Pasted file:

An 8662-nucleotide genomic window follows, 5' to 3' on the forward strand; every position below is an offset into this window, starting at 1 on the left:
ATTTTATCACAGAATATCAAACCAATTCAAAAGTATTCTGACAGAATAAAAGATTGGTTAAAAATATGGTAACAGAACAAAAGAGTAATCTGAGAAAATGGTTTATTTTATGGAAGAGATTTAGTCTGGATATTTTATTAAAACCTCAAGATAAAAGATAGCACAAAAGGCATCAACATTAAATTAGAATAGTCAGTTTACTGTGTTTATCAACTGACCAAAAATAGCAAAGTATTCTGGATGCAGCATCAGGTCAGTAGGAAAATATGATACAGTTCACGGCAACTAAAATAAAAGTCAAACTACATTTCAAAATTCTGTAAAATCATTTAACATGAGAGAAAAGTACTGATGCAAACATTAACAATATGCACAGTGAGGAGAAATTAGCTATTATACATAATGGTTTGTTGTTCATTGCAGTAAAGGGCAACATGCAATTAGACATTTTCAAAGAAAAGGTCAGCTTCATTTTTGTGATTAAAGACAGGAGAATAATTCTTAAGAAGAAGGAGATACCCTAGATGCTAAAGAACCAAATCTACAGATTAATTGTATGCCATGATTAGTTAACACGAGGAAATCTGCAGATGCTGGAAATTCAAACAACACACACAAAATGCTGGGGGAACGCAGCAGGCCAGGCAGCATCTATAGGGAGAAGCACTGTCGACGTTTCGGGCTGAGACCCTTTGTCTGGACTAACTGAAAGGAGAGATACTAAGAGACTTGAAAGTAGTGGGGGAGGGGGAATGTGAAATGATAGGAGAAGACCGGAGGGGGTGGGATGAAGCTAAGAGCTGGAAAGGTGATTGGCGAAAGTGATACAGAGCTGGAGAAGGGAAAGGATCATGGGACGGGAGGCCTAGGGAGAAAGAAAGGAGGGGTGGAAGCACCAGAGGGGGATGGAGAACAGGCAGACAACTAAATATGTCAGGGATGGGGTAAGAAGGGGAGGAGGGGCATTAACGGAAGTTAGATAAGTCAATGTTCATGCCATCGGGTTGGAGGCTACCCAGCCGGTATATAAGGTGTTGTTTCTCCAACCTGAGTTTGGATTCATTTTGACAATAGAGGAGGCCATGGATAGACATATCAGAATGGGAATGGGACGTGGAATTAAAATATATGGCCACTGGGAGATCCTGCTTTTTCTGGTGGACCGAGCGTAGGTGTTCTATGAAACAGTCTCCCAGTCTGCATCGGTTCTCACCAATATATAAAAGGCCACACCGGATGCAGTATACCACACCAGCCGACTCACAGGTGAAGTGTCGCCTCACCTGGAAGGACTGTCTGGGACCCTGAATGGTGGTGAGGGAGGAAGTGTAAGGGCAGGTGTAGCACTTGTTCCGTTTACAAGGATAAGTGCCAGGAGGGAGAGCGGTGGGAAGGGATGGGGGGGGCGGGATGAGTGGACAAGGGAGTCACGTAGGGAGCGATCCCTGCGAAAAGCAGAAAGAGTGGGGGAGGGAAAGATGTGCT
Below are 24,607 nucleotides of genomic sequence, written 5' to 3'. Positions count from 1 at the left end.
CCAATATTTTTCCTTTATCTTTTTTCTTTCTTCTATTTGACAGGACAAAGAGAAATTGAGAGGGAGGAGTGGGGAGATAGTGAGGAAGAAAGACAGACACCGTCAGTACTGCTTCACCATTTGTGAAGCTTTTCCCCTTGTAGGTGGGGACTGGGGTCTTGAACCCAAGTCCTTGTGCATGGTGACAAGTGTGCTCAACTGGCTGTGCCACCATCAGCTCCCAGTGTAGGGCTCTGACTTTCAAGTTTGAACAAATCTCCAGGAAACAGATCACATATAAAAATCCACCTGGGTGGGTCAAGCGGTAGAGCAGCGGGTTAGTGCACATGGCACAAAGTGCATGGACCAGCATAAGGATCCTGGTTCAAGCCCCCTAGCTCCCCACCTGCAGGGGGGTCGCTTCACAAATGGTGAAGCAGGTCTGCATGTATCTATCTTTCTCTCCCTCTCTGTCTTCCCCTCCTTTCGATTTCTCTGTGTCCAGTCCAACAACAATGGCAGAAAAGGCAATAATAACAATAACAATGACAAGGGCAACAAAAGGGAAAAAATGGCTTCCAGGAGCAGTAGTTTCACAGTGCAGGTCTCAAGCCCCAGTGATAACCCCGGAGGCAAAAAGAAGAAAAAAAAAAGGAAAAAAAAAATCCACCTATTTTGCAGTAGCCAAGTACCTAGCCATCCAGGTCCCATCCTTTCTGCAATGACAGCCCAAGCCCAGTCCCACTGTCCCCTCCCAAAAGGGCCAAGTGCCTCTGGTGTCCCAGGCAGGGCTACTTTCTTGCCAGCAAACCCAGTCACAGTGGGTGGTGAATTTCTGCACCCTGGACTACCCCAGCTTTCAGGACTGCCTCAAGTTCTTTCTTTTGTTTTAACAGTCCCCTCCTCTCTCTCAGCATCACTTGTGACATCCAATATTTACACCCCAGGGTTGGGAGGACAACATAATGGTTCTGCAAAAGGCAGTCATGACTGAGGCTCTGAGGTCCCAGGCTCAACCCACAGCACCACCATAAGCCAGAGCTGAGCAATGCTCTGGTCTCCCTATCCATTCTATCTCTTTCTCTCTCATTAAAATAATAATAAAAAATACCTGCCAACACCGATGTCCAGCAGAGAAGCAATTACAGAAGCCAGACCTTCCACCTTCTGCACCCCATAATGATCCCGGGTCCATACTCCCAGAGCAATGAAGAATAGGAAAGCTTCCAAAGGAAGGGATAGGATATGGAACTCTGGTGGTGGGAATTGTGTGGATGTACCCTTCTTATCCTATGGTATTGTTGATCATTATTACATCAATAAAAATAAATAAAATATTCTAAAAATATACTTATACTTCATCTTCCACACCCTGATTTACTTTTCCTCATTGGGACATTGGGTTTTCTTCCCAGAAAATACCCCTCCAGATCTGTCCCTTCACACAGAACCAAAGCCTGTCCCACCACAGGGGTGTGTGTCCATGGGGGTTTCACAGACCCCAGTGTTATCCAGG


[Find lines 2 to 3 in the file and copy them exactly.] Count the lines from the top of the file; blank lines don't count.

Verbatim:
ATTTTATCACAGAATATCAAACCAATTCAAAAGTATTCTGACAGAATAAAAGATTGGTTAAAAATATGGTAACAGAACAAAAGAGTAATCTGAGAAAATGGTTTATTTTATGGAAGAGATTTAGTCTGGATATTTTATTAAAACCTCAAGATAAAAGATAGCACAAAAGGCATCAACATTAAATTAGAATAGTCAGTTTACTGTGTTTATCAACTGACCAAAAATAGCAAAGTATTCTGGATGCAGCATCAGGTCAGTAGGAAAATATGATACAGTTCACGGCAACTAAAATAAAAGTCAAACTACATTTCAAAATTCTGTAAAATCATTTAACATGAGAGAAAAGTACTGATGCAAACATTAACAATATGCACAGTGAGGAGAAATTAGCTATTATACATAATGGTTTGTTGTTCATTGCAGTAAAGGGCAACATGCAATTAGACATTTTCAAAGAAAAGGTCAGCTTCATTTTTGTGATTAAAGACAGGAGAATAATTCTTAAGAAGAAGGAGATACCCTAGATGCTAAAGAACCAAATCTACAGATTAATTGTATGCCATGATTAGTTAACACGAGGAAATCTGCAGATGCTGGAAATTCAAACAACACACACAAAATGCTGGGGGAACGCAGCAGGCCAGGCAGCATCTATAGGGAGAAGCACTGTCGACGTTTCGGGCTGAGACCCTTTGTCTGGACTAACTGAAAGGAGAGATACTAAGAGACTTGAAAGTAGTGGGGGAGGGGGAATGTGAAATGATAGGAGAAGACCGGAGGGGGTGGGATGAAGCTAAGAGCTGGAAAGGTGATTGGCGAAAGTGATACAGAGCTGGAGAAGGGAAAGGATCATGGGACGGGAGGCCTAGGGAGAAAGAAAGGAGGGGTGGAAGCACCAGAGGGGGATGGAGAACAGGCAGACAACTAAATATGTCAGGGATGGGGTAAGAAGGGGAGGAGGGGCATTAACGGAAGTTAGATAAGTCAATGTTCATGCCATCGGGTTGGAGGCTACCCAGCCGGTATATAAGGTGTTGTTTCTCCAACCTGAGTTTGGATTCATTTTGACAATAGAGGAGGCCATGGATAGACATATCAGAATGGGAATGGGACGTGGAATTAAAATATATGGCCACTGGGAGATCCTGCTTTTTCTGGTGGACCGAGCGTAGGTGTTCTATGAAACAGTCTCCCAGTCTGCATCGGTTCTCACCAATATATAAAAGGCCACACCGGATGCAGTATACCACACCAGCCGACTCACAGGTGAAGTGTCGCCTCACCTGGAAGGACTGTCTGGGACCCTGAATGGTGGTGAGGGAGGAAGTGTAAGGGCAGGTGTAGCACTTGTTCCGTTTACAAGGATAAGTGCCAGGAGGGAGAGCGGTGGGAAGGGATGGGGGGGGCGGGATGAGTGGACAAGGGAGTCACGTAGGGAGCGATCCCTGCGAAAAGCAGAAAGAGTGGGGGAGGGAAAGATGTGCT
Below are 24,607 nucleotides of genomic sequence, written 5' to 3'. Positions count from 1 at the left end.